Buffy The Ratings Slayer
This article was obtained from USA Today, March 28th, 1997.
By Jefferson Graham
Thanks to Lawless for providing this article.

Back in 1990, Joss Whedon had an idea for an alternative horror movie. Instead of having monsters attack a cute young girl, the girl would attack the monsters.

By the time Buffy the Vampire Slayer was released as a feature film in 1992 with Kristy Swanson and Luke Perry, the film had turned into a comedy, which wasn't what Whedon had intended.

The film performed poorly at the box office but had a strong afterlife in home video. So much so that when 20th Century Fox pitched a TV spin-off to WB, the network said yes.

Styled this time as a straight horror show with occasional moments of humor, Buffy has turned into a surprise hit in its first three weeks, garnering WB's best ratings ever on a Monday (9 p.m. on Channel 20 in Detroit).

Buffy hovers near the bottom of the Nielsen TV ratings with a 3.4 rating (one ratings point equals 970,000 TV households). But in a midseason of mostly disappointments, when NBC canceled Prince Street after two outings and ABC yanked Spy Game after three, Buffy is the only rookie to instantly pop.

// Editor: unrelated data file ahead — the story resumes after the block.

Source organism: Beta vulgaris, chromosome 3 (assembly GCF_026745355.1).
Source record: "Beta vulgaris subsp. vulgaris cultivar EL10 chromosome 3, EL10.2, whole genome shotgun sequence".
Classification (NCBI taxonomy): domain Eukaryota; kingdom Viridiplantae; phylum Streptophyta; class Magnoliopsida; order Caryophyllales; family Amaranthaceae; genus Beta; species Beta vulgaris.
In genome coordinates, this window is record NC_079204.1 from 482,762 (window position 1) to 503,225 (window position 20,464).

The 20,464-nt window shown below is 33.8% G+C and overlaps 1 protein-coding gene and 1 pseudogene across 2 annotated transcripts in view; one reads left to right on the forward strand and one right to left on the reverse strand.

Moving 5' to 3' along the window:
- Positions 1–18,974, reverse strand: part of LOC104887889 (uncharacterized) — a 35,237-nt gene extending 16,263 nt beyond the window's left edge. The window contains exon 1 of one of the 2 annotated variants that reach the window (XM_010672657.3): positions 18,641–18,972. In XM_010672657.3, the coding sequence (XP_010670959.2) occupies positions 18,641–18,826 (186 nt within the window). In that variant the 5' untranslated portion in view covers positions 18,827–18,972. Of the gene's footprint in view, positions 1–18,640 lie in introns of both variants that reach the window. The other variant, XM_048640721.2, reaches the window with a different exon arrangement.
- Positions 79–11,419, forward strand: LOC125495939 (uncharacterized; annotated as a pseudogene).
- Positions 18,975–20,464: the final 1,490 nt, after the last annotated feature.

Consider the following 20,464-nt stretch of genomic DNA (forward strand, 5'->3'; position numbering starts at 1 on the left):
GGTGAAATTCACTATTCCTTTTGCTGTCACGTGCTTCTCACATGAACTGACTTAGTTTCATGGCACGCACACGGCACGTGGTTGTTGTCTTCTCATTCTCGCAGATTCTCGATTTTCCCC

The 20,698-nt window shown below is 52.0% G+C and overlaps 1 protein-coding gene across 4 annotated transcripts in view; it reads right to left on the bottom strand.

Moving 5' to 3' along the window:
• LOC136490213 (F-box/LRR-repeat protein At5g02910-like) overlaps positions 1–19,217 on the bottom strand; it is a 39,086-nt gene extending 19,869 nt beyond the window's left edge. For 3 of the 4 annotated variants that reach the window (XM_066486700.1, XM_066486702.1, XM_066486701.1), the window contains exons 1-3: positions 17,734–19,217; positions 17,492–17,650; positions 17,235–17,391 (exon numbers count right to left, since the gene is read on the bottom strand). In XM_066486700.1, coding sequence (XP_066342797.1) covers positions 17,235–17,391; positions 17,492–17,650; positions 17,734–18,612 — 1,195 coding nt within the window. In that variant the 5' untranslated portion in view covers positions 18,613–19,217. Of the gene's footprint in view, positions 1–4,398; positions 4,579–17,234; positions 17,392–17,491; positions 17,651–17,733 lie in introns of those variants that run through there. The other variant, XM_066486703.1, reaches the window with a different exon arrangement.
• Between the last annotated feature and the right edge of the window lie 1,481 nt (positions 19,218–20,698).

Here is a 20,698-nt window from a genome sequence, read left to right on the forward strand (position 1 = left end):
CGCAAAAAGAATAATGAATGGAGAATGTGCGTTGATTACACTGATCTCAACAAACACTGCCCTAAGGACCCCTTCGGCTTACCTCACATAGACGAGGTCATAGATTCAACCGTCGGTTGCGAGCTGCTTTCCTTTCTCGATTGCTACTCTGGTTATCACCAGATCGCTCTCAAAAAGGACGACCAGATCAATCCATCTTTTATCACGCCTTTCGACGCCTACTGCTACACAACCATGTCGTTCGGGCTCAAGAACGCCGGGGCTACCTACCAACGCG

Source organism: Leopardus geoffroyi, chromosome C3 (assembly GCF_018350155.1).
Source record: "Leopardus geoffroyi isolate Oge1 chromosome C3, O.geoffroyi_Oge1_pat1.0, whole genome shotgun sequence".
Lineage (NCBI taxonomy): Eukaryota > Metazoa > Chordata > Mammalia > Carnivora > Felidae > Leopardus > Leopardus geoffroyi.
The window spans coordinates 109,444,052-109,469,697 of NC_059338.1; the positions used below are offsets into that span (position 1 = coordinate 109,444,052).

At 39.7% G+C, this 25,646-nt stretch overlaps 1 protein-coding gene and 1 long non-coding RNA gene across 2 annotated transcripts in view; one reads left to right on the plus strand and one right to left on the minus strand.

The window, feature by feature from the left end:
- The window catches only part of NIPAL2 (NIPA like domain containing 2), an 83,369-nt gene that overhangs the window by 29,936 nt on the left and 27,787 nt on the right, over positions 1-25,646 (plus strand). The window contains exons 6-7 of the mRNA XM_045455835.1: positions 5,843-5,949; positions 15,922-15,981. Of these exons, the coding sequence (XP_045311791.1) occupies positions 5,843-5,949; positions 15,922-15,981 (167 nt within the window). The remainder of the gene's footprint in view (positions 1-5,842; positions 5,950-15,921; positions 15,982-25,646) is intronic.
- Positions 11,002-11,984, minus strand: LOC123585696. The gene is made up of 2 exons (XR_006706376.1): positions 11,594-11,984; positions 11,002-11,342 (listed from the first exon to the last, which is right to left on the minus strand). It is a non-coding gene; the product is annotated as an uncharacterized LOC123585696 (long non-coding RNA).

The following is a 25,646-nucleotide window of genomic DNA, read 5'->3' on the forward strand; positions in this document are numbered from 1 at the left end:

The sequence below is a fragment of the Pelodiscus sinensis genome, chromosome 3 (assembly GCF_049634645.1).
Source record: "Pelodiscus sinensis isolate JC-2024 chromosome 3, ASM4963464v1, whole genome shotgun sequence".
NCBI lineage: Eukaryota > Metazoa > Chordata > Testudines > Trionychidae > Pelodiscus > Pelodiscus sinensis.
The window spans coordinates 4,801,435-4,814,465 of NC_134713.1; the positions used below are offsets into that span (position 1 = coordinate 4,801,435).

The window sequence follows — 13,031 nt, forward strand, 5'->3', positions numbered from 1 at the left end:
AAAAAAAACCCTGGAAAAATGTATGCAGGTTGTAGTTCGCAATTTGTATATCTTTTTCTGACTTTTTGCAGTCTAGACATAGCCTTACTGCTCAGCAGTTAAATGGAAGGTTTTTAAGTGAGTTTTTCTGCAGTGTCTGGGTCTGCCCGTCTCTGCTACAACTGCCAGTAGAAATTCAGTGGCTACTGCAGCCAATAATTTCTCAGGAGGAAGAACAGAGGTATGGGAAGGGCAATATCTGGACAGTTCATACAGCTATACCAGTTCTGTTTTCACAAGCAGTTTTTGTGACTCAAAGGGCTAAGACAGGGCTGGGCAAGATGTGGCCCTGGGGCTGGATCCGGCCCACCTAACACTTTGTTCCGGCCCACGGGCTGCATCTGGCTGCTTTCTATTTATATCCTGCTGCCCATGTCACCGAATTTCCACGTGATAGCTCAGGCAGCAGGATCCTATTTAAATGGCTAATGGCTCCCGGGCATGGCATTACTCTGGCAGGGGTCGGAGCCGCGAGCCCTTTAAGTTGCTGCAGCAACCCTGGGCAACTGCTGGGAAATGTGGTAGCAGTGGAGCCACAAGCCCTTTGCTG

"We're overwhelmed," says star Sarah Michelle Gellar, who plays Buffy. "It did better than we could have ever hoped."

Whedon credits the tune-in to a strong advertising campaign by WB, the success of the movie on video and the recognizable name of the show.

"The title is in your face," he says. "Which is why the movie did so well in video."

Buffy has been described by reviewers as Beverly Hills 90210 meets The Shining, and Whedon doesn't disagree.

Buffy is a typical beautiful California high school student who happens to have a talent for slaying vampires.

In the TV version, Buffy's slaying skills are expanded to monsters of all kinds. In upcoming episodes, she'll also deal with a huge praying mantis, an Internet demon and a ventriloquist's dummy that comes to life.

The show's exteriors are filmed at Torrance High School in Torrance, Calif., which also served as the setting for the kids of Fox's 90210 back when they were in high school.

After Buffy, Whedon, 32, did uncredited rewrites on Twister, Waterworld and Speed and co-wrote the hit Toy Story. Returning to the horror genre, he also wrote the script for the fourth Alien movie, Alien Resurrection, due in July.

He's planning stories for the second season of Buffy, even though WB officially hasn't renewed it.

"You have to assume it's going to happen," he says. "Otherwise, you'd be scrambling when the call came in."

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